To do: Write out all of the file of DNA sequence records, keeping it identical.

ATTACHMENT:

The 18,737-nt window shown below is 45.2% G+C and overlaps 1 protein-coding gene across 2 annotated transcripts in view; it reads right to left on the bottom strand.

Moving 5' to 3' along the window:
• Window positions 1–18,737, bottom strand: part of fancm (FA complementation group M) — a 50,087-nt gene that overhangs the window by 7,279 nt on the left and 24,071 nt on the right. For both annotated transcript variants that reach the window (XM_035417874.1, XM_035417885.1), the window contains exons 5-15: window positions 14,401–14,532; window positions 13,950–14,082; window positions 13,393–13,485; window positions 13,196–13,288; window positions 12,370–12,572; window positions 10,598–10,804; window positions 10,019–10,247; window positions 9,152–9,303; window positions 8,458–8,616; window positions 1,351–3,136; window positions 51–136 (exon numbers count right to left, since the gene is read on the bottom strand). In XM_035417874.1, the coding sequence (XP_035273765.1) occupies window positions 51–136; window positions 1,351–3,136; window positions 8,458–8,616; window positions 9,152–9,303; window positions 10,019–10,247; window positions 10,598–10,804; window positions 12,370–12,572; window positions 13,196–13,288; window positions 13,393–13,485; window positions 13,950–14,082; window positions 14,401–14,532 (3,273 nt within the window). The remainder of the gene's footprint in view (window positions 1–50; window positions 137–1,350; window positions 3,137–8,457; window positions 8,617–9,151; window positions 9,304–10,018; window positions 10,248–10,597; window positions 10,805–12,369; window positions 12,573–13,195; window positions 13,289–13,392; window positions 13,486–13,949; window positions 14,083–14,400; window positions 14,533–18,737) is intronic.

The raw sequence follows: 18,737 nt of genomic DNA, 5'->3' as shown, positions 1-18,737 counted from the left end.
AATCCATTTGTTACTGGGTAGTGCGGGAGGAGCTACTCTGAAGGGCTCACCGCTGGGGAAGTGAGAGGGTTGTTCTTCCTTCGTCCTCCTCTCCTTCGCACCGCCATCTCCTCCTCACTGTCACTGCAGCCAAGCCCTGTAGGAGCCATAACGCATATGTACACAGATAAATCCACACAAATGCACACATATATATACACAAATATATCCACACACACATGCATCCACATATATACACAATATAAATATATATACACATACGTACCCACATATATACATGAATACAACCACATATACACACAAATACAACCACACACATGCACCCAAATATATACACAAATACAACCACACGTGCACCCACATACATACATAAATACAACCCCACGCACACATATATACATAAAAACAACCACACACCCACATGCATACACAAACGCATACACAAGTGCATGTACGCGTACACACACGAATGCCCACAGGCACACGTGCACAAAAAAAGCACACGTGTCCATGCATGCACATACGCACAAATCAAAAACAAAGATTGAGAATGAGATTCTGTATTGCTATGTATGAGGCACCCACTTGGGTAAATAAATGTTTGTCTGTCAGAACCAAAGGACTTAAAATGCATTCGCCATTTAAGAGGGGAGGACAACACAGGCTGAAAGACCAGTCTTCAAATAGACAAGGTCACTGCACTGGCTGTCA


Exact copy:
The 18,737-nt window shown below is 45.2% G+C and overlaps 1 protein-coding gene across 2 annotated transcripts in view; it reads right to left on the bottom strand.

Moving 5' to 3' along the window:
• Window positions 1–18,737, bottom strand: part of fancm (FA complementation group M) — a 50,087-nt gene that overhangs the window by 7,279 nt on the left and 24,071 nt on the right. For both annotated transcript variants that reach the window (XM_035417874.1, XM_035417885.1), the window contains exons 5-15: window positions 14,401–14,532; window positions 13,950–14,082; window positions 13,393–13,485; window positions 13,196–13,288; window positions 12,370–12,572; window positions 10,598–10,804; window positions 10,019–10,247; window positions 9,152–9,303; window positions 8,458–8,616; window positions 1,351–3,136; window positions 51–136 (exon numbers count right to left, since the gene is read on the bottom strand). In XM_035417874.1, the coding sequence (XP_035273765.1) occupies window positions 51–136; window positions 1,351–3,136; window positions 8,458–8,616; window positions 9,152–9,303; window positions 10,019–10,247; window positions 10,598–10,804; window positions 12,370–12,572; window positions 13,196–13,288; window positions 13,393–13,485; window positions 13,950–14,082; window positions 14,401–14,532 (3,273 nt within the window). The remainder of the gene's footprint in view (window positions 1–50; window positions 137–1,350; window positions 3,137–8,457; window positions 8,617–9,151; window positions 9,304–10,018; window positions 10,248–10,597; window positions 10,805–12,369; window positions 12,573–13,195; window positions 13,289–13,392; window positions 13,486–13,949; window positions 14,083–14,400; window positions 14,533–18,737) is intronic.

The raw sequence follows: 18,737 nt of genomic DNA, 5'->3' as shown, positions 1-18,737 counted from the left end.
AATCCATTTGTTACTGGGTAGTGCGGGAGGAGCTACTCTGAAGGGCTCACCGCTGGGGAAGTGAGAGGGTTGTTCTTCCTTCGTCCTCCTCTCCTTCGCACCGCCATCTCCTCCTCACTGTCACTGCAGCCAAGCCCTGTAGGAGCCATAACGCATATGTACACAGATAAATCCACACAAATGCACACATATATATACACAAATATATCCACACACACATGCATCCACATATATACACAATATAAATATATATACACATACGTACCCACATATATACATGAATACAACCACATATACACACAAATACAACCACACACATGCACCCAAATATATACACAAATACAACCACACGTGCACCCACATACATACATAAATACAACCCCACGCACACATATATACATAAAAACAACCACACACCCACATGCATACACAAACGCATACACAAGTGCATGTACGCGTACACACACGAATGCCCACAGGCACACGTGCACAAAAAAAGCACACGTGTCCATGCATGCACATACGCACAAATCAAAAACAAAGATTGAGAATGAGATTCTGTATTGCTATGTATGAGGCACCCACTTGGGTAAATAAATGTTTGTCTGTCAGAACCAAAGGACTTAAAATGCATTCGCCATTTAAGAGGGGAGGACAACACAGGCTGAAAGACCAGTCTTCAAATAGACAAGGTCACTGCACTGGCTGTCA